The test material at 2% (v/v) in distilled water w as applied in 0.5 ml aliquots to a 0.75" square Webril pad located down the centre line of a piece of Blenderm tape. Three other materials were also tested on the same panellists resulting in a 4 product scheme. The results from these materials were reported separately.
The patch was applied down the dorsal surface of the upper arm of each subject and held in place (when necessary) by additional strips of Blenderm or Dermicel adhesive tape. Subjects were instructed to keep the patches dry and to remove and discard them after 24 hours.

The test materials were applied in 4 different orders (reading from the top of the arm, 1234, 2341, 3412, 4123) at random among the panel to eliminate position and order bias. The patch order was maintained throughout the trial by use of a colour coded card bearing the subject's name and panel number, and containing details of the initial location of the patch and of relocation or termination of the testing of any materials.

Patches were applied on Monday, Wednesday and Friday of the first 3 weeks, called the "induction" or "insult" period. Patches were re-applied to the same site unless reaction to a substance or adhesive necessitated relocation, in which case an adjacent location was chosen. Subjects who were absent once during the insult period received a make-up patch (MU) on the fourth Monday. The test sites were scored before application of each subsequent patch and on the fourth Monday after the final insult patch.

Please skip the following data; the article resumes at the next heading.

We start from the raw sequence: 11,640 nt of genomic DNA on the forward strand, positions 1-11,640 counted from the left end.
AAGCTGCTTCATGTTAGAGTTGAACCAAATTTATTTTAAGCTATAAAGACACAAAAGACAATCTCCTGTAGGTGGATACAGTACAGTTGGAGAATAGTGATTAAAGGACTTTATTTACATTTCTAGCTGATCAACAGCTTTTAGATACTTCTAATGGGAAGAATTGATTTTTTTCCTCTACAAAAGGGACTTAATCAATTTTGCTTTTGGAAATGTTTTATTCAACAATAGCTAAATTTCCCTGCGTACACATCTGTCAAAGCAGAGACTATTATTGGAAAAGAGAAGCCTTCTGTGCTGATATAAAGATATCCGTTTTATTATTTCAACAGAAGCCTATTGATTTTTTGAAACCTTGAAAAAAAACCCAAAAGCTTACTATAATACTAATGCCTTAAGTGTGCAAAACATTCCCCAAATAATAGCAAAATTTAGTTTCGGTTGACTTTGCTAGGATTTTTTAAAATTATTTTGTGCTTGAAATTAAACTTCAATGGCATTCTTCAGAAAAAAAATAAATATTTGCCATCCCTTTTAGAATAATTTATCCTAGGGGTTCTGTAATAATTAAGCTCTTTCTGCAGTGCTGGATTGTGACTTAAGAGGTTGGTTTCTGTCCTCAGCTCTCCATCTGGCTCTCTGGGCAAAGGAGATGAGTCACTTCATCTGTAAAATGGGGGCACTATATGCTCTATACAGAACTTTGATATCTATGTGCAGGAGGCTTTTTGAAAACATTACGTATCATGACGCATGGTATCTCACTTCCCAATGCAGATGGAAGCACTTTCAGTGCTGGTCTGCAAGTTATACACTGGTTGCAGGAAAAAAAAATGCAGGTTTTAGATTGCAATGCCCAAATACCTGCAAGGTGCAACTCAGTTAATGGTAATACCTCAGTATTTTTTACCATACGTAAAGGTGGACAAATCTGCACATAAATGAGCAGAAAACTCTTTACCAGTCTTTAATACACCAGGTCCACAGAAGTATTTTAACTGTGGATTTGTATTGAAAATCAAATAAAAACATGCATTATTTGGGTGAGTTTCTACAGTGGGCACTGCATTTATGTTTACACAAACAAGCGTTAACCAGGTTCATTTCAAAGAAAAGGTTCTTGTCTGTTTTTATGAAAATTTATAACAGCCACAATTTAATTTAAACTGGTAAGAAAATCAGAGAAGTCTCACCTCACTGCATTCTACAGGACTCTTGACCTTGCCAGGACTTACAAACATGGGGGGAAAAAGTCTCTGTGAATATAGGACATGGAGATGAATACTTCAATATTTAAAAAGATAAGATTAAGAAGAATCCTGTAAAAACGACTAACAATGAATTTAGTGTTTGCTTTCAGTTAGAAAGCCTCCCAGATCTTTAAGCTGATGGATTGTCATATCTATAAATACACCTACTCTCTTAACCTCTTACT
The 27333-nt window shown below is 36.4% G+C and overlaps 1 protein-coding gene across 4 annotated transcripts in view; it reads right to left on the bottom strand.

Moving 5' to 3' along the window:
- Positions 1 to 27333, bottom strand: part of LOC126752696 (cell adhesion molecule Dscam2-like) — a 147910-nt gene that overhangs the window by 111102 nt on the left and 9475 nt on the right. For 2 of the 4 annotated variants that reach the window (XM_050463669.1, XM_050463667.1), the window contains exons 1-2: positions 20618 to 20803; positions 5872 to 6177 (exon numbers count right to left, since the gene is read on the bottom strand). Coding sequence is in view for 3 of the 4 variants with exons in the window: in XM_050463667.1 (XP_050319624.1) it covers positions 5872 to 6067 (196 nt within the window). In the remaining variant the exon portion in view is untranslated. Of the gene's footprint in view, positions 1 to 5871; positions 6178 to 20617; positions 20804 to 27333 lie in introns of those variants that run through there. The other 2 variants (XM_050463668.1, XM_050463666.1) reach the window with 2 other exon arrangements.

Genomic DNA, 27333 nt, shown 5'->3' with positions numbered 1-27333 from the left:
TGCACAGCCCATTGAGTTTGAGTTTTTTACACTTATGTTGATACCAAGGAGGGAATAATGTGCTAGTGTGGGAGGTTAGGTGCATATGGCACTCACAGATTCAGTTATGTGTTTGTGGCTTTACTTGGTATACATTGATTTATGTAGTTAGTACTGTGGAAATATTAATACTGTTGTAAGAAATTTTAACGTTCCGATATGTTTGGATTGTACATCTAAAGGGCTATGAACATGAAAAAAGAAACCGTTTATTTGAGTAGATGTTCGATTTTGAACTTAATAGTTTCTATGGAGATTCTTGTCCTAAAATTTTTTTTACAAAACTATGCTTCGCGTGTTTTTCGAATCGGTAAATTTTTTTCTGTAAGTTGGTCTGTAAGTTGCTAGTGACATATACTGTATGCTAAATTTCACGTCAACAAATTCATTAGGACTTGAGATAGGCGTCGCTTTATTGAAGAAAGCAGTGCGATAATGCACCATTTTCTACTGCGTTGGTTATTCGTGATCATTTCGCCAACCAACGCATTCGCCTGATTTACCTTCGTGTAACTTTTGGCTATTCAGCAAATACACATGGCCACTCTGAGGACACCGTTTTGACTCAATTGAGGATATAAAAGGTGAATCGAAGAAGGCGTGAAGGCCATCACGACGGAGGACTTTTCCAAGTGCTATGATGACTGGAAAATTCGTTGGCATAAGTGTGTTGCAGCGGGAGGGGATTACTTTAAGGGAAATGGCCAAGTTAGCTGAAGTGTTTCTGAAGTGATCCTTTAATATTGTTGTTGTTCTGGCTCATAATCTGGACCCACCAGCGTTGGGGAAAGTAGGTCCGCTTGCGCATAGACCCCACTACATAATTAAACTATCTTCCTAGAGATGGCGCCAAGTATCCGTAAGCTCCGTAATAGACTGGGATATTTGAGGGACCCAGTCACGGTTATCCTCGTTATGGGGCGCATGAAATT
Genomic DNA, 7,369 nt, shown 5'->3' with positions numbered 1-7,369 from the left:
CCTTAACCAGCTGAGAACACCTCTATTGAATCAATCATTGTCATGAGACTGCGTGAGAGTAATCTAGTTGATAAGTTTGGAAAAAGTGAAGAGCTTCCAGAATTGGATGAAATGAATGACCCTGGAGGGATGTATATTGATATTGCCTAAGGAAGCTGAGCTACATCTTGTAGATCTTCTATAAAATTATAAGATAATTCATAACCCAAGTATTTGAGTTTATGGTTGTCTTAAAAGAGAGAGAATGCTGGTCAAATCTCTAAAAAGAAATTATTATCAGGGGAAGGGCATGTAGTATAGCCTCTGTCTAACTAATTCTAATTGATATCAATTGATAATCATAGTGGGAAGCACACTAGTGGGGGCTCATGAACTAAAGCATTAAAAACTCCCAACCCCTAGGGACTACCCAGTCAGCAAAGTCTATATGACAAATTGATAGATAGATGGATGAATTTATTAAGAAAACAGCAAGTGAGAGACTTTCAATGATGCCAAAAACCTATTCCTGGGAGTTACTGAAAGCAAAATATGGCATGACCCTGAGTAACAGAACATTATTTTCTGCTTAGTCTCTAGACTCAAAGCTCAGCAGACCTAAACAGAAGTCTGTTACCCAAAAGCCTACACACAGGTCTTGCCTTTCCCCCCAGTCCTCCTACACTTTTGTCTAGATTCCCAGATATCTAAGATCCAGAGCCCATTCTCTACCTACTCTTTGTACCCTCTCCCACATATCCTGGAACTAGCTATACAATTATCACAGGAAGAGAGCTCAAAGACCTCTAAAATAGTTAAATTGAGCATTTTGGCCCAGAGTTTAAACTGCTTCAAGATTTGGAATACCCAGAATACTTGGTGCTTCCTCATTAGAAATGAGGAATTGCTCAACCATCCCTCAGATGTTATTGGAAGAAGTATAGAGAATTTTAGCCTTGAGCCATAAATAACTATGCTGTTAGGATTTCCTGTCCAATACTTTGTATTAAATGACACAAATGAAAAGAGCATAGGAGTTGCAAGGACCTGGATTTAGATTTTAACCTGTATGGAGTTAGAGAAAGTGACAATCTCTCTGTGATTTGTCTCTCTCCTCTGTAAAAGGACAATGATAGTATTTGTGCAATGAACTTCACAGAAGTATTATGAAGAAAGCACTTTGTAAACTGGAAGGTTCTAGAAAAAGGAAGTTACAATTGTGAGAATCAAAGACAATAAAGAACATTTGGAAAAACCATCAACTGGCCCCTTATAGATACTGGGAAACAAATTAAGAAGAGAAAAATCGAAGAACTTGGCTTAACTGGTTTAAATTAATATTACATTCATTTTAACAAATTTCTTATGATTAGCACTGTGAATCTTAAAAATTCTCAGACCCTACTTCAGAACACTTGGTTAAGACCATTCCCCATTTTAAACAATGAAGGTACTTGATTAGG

Fourteen days after the final insult patch (i.e. the Monday of the sixth week of the test), challenge patches were applied to both arms of each subject.

Results and discussion

Results of examinations:
The test material caused some degree of irritation in most volunteers and it was therefore concluded that test conditions were conducive to the induction of a sensitised state should such be likely to occur in the panellists. The concentration of the material was maintained throughout the preliminary and main panels. The test material produced no reaction at challenge which was indicative of skin sensitisation.